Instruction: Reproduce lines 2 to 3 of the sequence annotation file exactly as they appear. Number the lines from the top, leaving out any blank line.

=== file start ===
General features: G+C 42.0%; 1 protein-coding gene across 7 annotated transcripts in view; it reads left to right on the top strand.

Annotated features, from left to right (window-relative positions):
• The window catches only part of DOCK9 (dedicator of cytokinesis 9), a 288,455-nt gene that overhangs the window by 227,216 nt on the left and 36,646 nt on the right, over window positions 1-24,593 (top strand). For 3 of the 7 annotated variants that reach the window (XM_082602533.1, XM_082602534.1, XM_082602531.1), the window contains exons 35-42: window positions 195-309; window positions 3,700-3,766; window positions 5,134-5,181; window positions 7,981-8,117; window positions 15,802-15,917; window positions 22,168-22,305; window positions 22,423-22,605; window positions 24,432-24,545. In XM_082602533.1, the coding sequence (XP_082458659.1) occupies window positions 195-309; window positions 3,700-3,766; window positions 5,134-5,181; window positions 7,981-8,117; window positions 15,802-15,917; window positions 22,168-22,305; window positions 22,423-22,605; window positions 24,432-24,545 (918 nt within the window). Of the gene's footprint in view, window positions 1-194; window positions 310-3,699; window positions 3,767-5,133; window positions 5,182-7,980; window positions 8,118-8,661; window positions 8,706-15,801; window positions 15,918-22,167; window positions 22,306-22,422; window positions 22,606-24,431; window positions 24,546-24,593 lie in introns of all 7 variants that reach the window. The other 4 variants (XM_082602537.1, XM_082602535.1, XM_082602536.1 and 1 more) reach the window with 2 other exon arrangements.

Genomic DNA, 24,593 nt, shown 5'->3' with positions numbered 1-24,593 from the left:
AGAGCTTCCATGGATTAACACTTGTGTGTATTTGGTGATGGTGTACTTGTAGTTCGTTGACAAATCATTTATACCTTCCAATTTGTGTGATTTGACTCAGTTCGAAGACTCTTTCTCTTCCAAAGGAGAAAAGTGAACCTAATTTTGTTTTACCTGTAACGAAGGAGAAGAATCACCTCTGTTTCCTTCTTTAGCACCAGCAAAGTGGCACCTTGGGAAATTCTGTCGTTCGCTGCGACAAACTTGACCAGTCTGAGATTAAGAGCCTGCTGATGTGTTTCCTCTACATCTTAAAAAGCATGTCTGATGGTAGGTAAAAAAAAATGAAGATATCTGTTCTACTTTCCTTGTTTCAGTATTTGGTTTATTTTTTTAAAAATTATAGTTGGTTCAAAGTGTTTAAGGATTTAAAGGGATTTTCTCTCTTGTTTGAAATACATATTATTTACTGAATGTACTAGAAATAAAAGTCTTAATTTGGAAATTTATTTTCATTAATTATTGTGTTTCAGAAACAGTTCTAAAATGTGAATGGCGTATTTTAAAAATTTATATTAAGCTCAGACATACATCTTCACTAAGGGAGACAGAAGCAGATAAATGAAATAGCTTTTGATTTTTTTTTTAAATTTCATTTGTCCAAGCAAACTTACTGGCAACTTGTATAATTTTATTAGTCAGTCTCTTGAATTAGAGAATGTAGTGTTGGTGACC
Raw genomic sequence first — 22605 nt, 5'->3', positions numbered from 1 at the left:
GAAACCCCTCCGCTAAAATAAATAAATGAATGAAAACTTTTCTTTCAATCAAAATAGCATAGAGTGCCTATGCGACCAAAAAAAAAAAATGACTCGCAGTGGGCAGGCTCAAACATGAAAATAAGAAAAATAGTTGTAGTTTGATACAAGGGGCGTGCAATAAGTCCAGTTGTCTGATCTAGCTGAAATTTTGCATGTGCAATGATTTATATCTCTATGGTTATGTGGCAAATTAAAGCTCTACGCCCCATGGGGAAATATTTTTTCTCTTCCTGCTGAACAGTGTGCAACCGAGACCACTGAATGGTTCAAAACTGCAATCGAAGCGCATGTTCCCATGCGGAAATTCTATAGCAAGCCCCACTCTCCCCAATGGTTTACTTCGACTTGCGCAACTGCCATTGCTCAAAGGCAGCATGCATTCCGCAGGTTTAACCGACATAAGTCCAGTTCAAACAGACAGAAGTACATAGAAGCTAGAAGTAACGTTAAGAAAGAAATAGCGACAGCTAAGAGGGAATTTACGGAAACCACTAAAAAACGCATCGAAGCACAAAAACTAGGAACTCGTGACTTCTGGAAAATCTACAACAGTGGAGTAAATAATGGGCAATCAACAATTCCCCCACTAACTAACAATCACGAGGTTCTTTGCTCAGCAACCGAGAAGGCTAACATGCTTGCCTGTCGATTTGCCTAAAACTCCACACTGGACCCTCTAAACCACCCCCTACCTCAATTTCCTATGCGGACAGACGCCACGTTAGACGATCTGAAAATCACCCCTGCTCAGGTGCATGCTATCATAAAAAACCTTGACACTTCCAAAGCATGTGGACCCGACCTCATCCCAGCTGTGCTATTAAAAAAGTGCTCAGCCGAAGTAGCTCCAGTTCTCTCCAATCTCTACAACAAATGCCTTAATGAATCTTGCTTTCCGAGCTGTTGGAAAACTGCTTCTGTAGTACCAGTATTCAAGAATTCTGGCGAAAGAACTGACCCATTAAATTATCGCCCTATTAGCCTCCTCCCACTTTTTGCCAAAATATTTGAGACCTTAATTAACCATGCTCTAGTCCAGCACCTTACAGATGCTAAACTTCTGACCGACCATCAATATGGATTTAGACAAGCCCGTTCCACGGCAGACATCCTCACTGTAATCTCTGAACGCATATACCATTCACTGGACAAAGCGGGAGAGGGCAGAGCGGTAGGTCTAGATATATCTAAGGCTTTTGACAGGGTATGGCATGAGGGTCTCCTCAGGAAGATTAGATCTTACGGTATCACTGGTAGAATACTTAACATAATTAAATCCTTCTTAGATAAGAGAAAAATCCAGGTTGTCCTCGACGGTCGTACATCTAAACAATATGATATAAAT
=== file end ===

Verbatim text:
Annotated features, from left to right (window-relative positions):
• The window catches only part of DOCK9 (dedicator of cytokinesis 9), a 288,455-nt gene that overhangs the window by 227,216 nt on the left and 36,646 nt on the right, over window positions 1-24,593 (top strand). For 3 of the 7 annotated variants that reach the window (XM_082602533.1, XM_082602534.1, XM_082602531.1), the window contains exons 35-42: window positions 195-309; window positions 3,700-3,766; window positions 5,134-5,181; window positions 7,981-8,117; window positions 15,802-15,917; window positions 22,168-22,305; window positions 22,423-22,605; window positions 24,432-24,545. In XM_082602533.1, the coding sequence (XP_082458659.1) occupies window positions 195-309; window positions 3,700-3,766; window positions 5,134-5,181; window positions 7,981-8,117; window positions 15,802-15,917; window positions 22,168-22,305; window positions 22,423-22,605; window positions 24,432-24,545 (918 nt within the window). Of the gene's footprint in view, window positions 1-194; window positions 310-3,699; window positions 3,767-5,133; window positions 5,182-7,980; window positions 8,118-8,661; window positions 8,706-15,801; window positions 15,918-22,167; window positions 22,306-22,422; window positions 22,606-24,431; window positions 24,546-24,593 lie in introns of all 7 variants that reach the window. The other 4 variants (XM_082602537.1, XM_082602535.1, XM_082602536.1 and 1 more) reach the window with 2 other exon arrangements.